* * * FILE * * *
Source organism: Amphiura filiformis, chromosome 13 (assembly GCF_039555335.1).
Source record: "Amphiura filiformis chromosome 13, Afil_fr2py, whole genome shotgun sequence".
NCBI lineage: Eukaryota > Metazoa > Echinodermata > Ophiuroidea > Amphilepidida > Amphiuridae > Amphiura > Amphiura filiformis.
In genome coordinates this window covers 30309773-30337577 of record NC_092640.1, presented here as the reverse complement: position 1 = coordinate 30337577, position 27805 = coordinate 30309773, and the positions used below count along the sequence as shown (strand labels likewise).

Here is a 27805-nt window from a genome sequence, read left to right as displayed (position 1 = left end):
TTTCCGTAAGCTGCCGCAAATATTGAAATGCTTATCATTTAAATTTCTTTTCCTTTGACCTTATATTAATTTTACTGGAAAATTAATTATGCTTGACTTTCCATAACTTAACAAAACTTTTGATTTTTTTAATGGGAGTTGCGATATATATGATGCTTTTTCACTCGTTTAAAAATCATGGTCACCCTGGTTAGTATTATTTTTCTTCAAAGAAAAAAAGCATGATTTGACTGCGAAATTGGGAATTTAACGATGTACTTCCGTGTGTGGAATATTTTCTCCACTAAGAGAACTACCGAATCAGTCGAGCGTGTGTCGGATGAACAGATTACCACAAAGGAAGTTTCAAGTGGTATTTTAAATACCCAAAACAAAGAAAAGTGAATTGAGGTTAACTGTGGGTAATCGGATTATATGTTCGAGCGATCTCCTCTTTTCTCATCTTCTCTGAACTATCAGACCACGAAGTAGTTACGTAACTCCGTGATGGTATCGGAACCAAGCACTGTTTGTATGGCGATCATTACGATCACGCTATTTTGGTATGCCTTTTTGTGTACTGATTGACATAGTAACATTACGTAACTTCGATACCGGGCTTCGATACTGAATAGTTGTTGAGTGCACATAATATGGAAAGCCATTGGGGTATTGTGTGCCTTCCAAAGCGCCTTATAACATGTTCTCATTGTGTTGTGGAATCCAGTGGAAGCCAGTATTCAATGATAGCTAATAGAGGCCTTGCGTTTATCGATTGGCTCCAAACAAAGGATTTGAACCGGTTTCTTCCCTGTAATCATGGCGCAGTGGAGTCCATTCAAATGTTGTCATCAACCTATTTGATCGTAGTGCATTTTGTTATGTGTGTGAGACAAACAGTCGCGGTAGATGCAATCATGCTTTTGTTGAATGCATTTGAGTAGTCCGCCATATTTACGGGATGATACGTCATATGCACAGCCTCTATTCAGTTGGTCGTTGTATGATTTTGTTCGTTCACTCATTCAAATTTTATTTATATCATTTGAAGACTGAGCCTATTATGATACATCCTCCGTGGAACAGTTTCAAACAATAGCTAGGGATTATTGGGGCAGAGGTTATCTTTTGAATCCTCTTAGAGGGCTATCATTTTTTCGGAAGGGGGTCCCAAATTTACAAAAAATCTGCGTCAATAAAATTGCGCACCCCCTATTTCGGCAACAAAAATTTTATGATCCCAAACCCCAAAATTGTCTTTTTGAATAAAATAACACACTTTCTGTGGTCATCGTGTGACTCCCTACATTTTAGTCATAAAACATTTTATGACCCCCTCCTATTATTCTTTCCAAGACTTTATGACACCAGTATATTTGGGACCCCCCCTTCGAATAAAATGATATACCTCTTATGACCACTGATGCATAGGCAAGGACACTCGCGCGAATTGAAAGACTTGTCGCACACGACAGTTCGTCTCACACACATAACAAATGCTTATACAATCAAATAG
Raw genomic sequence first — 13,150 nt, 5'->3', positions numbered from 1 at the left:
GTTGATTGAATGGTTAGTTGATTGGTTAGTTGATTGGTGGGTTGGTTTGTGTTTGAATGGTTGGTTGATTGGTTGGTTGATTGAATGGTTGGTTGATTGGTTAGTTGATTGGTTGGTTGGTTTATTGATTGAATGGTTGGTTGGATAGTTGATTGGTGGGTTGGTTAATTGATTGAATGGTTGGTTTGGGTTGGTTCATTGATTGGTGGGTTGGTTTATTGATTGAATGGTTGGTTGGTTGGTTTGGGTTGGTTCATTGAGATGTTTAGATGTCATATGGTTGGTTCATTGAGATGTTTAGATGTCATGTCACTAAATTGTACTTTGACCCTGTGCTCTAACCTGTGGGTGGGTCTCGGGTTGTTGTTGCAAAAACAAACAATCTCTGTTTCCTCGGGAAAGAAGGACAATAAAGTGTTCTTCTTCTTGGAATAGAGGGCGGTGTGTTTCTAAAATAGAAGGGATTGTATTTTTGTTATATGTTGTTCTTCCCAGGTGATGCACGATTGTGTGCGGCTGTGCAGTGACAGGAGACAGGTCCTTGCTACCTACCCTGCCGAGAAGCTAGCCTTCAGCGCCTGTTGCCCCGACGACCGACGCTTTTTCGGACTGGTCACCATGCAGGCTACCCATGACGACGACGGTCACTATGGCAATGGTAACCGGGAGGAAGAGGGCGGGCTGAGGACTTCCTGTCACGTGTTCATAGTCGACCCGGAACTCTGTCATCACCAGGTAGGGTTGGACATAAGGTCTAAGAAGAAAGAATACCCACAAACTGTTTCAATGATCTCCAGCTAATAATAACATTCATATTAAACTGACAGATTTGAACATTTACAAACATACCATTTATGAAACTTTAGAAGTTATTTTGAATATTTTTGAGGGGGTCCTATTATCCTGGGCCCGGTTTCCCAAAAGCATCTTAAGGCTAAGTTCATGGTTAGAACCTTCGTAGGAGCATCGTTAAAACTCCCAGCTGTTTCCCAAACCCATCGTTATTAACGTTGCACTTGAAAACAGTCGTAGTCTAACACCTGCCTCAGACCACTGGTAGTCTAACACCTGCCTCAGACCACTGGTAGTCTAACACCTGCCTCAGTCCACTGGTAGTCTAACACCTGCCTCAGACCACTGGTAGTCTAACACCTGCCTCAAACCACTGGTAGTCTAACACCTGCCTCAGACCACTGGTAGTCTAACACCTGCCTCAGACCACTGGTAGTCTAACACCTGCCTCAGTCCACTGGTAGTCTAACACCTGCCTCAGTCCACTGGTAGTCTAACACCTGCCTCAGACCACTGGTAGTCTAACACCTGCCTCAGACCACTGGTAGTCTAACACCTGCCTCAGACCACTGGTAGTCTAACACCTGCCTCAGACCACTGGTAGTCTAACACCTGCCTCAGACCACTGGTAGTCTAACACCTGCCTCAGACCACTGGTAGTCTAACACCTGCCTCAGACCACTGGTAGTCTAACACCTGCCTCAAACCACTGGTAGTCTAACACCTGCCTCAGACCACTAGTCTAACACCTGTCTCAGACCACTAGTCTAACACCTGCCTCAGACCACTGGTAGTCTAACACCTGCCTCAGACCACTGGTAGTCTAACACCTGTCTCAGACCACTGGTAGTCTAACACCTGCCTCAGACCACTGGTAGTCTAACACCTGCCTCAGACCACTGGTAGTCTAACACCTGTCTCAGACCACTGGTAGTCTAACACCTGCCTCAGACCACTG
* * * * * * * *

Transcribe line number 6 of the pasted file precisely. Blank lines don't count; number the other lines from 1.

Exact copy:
TTTCCGTAAGCTGCCGCAAATATTGAAATGCTTATCATTTAAATTTCTTTTCCTTTGACCTTATATTAATTTTACTGGAAAATTAATTATGCTTGACTTTCCATAACTTAACAAAACTTTTGATTTTTTTAATGGGAGTTGCGATATATATGATGCTTTTTCACTCGTTTAAAAATCATGGTCACCCTGGTTAGTATTATTTTTCTTCAAAGAAAAAAAGCATGATTTGACTGCGAAATTGGGAATTTAACGATGTACTTCCGTGTGTGGAATATTTTCTCCACTAAGAGAACTACCGAATCAGTCGAGCGTGTGTCGGATGAACAGATTACCACAAAGGAAGTTTCAAGTGGTATTTTAAATACCCAAAACAAAGAAAAGTGAATTGAGGTTAACTGTGGGTAATCGGATTATATGTTCGAGCGATCTCCTCTTTTCTCATCTTCTCTGAACTATCAGACCACGAAGTAGTTACGTAACTCCGTGATGGTATCGGAACCAAGCACTGTTTGTATGGCGATCATTACGATCACGCTATTTTGGTATGCCTTTTTGTGTACTGATTGACATAGTAACATTACGTAACTTCGATACCGGGCTTCGATACTGAATAGTTGTTGAGTGCACATAATATGGAAAGCCATTGGGGTATTGTGTGCCTTCCAAAGCGCCTTATAACATGTTCTCATTGTGTTGTGGAATCCAGTGGAAGCCAGTATTCAATGATAGCTAATAGAGGCCTTGCGTTTATCGATTGGCTCCAAACAAAGGATTTGAACCGGTTTCTTCCCTGTAATCATGGCGCAGTGGAGTCCATTCAAATGTTGTCATCAACCTATTTGATCGTAGTGCATTTTGTTATGTGTGTGAGACAAACAGTCGCGGTAGATGCAATCATGCTTTTGTTGAATGCATTTGAGTAGTCCGCCATATTTACGGGATGATACGTCATATGCACAGCCTCTATTCAGTTGGTCGTTGTATGATTTTGTTCGTTCACTCATTCAAATTTTATTTATATCATTTGAAGACTGAGCCTATTATGATACATCCTCCGTGGAACAGTTTCAAACAATAGCTAGGGATTATTGGGGCAGAGGTTATCTTTTGAATCCTCTTAGAGGGCTATCATTTTTTCGGAAGGGGGTCCCAAATTTACAAAAAATCTGCGTCAATAAAATTGCGCACCCCCTATTTCGGCAACAAAAATTTTATGATCCCAAACCCCAAAATTGTCTTTTTGAATAAAATAACACACTTTCTGTGGTCATCGTGTGACTCCCTACATTTTAGTCATAAAACATTTTATGACCCCCTCCTATTATTCTTTCCAAGACTTTATGACACCAGTATATTTGGGACCCCCCCTTCGAATAAAATGATATACCTCTTATGACCACTGATGCATAGGCAAGGACACTCGCGCGAATTGAAAGACTTGTCGCACACGACAGTTCGTCTCACACACATAACAAATGCTTATACAATCAAATAG